The Commission is persuaded by the language of the prohibitions in New Castle County Ethics Code at Sections 2.03.103(A)(1), 2.03.103(B)(2), 2.03.104 (D) regarding conflicts of interest and representation of private interests that the senior County official who intends to chair a section of the charity's fundraising campaign is the equivalent of the United Way board member described in the Alaska opinion and must be viewed as a responsible party for the charity's financial relationships. That official has a personal stake in the outcome of the campaign different from that of County government as sponsoring employer. The Commission is also persuaded by the logic of the Alaska Opinion that if the senior executive uses County time and resources to solicit County employees he will be advancing his private interest in the charity, not the employer's and would violate the conflict of interest and representation provisions of the Code.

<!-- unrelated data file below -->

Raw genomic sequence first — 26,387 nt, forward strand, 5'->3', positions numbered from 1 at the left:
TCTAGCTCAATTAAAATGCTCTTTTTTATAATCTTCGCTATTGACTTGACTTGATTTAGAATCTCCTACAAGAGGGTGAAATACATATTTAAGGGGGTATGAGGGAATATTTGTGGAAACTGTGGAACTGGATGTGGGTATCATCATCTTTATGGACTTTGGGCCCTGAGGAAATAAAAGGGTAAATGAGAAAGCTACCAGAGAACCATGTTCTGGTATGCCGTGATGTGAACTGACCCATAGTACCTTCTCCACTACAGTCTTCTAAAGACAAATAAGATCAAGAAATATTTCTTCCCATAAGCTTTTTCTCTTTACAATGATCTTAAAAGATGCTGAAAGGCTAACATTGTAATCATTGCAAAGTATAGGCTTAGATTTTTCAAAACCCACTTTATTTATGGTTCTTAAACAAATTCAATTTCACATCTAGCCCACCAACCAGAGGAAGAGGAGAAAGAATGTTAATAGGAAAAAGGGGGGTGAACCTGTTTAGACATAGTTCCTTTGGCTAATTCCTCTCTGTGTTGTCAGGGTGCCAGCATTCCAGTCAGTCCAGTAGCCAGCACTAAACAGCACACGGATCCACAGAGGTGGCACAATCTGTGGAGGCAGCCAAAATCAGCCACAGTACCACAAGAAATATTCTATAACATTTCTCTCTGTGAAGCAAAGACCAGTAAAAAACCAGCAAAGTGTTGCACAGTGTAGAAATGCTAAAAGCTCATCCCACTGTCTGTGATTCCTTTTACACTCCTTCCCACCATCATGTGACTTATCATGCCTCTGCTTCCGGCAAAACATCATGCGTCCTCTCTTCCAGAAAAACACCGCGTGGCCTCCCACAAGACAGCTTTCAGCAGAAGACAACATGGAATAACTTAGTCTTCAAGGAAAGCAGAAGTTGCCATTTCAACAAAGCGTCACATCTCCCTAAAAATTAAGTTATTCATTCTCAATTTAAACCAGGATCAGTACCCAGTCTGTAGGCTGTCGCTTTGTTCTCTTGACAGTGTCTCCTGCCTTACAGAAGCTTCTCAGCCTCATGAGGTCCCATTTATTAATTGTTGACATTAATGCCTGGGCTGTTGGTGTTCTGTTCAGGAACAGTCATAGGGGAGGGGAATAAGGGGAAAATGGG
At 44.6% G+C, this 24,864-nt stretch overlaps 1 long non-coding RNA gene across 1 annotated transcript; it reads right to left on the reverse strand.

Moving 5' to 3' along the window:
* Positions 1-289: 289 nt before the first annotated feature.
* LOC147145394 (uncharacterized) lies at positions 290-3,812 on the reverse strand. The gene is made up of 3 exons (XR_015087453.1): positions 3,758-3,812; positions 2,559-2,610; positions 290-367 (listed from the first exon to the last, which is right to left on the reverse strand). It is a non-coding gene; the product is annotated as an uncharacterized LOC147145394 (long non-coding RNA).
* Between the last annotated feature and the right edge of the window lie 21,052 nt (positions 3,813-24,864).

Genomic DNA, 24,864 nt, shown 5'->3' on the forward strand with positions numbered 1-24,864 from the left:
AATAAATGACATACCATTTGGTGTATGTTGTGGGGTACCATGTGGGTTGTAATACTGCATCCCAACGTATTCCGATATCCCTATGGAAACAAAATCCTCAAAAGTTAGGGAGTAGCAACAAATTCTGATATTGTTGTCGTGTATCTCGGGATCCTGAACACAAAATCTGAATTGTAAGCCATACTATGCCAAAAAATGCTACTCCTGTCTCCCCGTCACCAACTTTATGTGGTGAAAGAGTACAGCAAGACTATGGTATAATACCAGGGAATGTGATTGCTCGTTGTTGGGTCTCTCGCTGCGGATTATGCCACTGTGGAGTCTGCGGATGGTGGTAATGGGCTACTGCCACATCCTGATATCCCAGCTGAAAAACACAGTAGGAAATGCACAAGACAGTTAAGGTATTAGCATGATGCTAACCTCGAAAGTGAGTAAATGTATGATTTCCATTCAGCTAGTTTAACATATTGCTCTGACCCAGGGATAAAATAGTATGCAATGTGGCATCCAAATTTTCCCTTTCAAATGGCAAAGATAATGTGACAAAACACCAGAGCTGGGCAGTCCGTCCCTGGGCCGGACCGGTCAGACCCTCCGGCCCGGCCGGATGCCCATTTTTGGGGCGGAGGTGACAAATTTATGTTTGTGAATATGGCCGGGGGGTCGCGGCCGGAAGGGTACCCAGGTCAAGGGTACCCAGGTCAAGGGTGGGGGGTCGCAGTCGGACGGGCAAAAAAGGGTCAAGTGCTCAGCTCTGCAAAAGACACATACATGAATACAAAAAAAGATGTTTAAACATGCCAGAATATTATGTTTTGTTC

Other officials who volunteer to assist their County employer in the County sponsored portion of the campaign but who do not function in any other capacity with the charity will not violate the Code as long as they use non-coercive means to advance the campaign and do not perform personal solicitations of their subordinates in violation of Sec. 2.03.104(J)(2).

Finding:

In issuing this Advisory Opinion, the Ethics Commission is applying the New Castle County Code of Ethics, which establishes the minimum level of ethical conduct required of County officials and employees. The Commission reminds each County elected official that he or she has authority to impose as part of his or her own policy additional or greater restrictions on subordinate officials and employees than those set forth in this Opinion. See, Section 2.03.101(D).